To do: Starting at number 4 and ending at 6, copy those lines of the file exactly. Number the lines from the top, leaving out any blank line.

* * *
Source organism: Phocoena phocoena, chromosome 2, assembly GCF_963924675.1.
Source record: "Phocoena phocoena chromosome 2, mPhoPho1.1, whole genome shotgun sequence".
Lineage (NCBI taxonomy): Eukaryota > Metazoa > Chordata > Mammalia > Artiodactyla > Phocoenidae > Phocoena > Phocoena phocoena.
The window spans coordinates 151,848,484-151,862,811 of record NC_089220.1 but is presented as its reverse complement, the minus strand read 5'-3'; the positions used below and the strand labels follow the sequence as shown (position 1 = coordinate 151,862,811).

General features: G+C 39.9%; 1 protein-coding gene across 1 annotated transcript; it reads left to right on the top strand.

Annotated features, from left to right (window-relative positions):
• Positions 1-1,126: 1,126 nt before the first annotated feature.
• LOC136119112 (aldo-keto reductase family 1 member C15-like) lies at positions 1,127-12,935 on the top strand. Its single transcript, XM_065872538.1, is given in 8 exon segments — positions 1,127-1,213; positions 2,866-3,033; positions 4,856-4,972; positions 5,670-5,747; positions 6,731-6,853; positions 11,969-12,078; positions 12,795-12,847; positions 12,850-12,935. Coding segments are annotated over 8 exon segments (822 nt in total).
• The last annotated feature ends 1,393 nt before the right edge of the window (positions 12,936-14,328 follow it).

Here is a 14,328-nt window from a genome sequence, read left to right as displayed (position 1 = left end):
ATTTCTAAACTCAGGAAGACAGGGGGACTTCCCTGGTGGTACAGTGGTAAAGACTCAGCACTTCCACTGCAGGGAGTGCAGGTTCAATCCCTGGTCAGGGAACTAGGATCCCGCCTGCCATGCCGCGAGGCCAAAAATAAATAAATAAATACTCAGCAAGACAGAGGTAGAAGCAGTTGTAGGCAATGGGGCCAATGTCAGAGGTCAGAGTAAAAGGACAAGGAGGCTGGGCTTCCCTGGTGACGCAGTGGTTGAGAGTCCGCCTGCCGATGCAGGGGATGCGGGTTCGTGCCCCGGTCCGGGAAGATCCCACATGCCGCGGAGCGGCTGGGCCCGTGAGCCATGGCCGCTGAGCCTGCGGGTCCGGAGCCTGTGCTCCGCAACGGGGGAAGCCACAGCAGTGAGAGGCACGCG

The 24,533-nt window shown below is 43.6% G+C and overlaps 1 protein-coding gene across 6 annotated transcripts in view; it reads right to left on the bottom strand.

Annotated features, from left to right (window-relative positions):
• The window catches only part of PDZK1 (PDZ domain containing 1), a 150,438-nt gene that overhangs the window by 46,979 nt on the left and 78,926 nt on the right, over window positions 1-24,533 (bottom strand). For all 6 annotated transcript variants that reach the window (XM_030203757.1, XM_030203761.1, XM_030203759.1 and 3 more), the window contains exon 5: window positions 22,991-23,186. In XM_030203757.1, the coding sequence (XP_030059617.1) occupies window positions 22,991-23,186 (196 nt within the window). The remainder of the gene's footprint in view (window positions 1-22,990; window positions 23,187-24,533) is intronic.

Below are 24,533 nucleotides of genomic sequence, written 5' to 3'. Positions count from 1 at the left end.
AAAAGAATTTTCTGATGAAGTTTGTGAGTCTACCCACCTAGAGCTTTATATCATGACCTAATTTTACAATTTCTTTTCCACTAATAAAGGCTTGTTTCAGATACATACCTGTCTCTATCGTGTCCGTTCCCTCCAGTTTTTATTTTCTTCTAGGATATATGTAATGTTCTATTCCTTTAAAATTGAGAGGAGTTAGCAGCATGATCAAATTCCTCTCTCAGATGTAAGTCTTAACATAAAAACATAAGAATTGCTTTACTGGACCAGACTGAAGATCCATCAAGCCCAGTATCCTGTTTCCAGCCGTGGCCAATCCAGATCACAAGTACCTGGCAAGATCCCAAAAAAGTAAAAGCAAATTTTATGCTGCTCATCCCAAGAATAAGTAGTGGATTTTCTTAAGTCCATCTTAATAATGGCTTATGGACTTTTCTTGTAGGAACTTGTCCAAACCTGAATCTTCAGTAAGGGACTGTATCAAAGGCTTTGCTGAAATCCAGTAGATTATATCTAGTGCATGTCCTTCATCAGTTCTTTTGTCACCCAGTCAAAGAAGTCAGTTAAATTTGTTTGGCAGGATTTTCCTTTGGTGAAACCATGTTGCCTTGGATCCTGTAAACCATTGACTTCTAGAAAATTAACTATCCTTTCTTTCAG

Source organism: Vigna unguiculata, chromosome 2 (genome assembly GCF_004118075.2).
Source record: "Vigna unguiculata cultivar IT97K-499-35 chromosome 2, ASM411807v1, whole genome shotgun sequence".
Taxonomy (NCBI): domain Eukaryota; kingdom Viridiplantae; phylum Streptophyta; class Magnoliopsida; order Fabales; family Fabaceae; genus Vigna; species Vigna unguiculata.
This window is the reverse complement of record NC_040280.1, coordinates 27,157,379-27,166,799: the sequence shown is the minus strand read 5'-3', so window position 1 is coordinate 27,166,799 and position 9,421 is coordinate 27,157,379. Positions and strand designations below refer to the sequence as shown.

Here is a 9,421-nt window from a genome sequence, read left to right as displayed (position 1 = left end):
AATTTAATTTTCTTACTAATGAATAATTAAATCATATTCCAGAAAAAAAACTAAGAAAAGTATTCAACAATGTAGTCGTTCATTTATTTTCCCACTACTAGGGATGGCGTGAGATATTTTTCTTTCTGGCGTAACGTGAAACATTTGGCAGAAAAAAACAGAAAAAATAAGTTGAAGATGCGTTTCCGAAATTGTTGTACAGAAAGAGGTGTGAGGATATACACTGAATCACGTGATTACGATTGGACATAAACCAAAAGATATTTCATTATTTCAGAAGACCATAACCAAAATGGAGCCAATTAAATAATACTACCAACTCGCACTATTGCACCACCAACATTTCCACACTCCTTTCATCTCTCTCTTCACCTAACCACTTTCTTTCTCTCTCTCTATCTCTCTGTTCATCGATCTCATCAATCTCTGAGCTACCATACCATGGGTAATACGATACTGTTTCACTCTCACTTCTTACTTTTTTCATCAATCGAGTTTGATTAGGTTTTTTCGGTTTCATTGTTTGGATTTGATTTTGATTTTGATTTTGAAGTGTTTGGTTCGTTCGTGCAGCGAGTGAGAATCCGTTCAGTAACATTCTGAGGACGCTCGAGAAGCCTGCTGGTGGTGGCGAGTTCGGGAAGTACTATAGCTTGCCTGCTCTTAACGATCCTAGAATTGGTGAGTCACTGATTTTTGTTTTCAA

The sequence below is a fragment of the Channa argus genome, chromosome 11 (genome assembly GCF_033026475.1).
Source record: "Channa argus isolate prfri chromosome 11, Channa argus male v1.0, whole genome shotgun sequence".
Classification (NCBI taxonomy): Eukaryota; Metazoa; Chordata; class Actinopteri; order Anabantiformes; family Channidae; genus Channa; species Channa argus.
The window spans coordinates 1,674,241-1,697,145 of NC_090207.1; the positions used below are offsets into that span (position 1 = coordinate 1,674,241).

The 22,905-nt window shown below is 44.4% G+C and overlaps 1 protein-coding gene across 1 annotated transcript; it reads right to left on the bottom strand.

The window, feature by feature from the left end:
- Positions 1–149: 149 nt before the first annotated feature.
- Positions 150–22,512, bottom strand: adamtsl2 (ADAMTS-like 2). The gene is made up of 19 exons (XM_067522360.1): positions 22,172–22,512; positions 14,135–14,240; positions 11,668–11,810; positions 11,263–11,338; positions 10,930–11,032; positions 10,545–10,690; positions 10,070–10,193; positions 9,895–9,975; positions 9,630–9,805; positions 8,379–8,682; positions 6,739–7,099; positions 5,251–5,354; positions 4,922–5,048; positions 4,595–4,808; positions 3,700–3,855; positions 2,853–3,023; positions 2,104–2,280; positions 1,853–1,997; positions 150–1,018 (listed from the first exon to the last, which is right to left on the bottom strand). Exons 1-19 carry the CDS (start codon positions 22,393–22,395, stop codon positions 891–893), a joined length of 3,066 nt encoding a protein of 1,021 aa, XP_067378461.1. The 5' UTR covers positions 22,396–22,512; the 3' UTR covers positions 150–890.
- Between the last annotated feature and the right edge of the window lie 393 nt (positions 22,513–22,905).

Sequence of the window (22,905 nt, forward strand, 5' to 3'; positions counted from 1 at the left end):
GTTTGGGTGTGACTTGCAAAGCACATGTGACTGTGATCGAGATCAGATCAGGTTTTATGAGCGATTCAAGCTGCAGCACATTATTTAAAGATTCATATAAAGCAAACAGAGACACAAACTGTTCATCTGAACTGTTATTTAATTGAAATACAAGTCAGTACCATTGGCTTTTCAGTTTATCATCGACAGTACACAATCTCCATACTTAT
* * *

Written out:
The window spans coordinates 151,848,484-151,862,811 of record NC_089220.1 but is presented as its reverse complement, the minus strand read 5'-3'; the positions used below and the strand labels follow the sequence as shown (position 1 = coordinate 151,862,811).

General features: G+C 39.9%; 1 protein-coding gene across 1 annotated transcript; it reads left to right on the top strand.

Annotated features, from left to right (window-relative positions):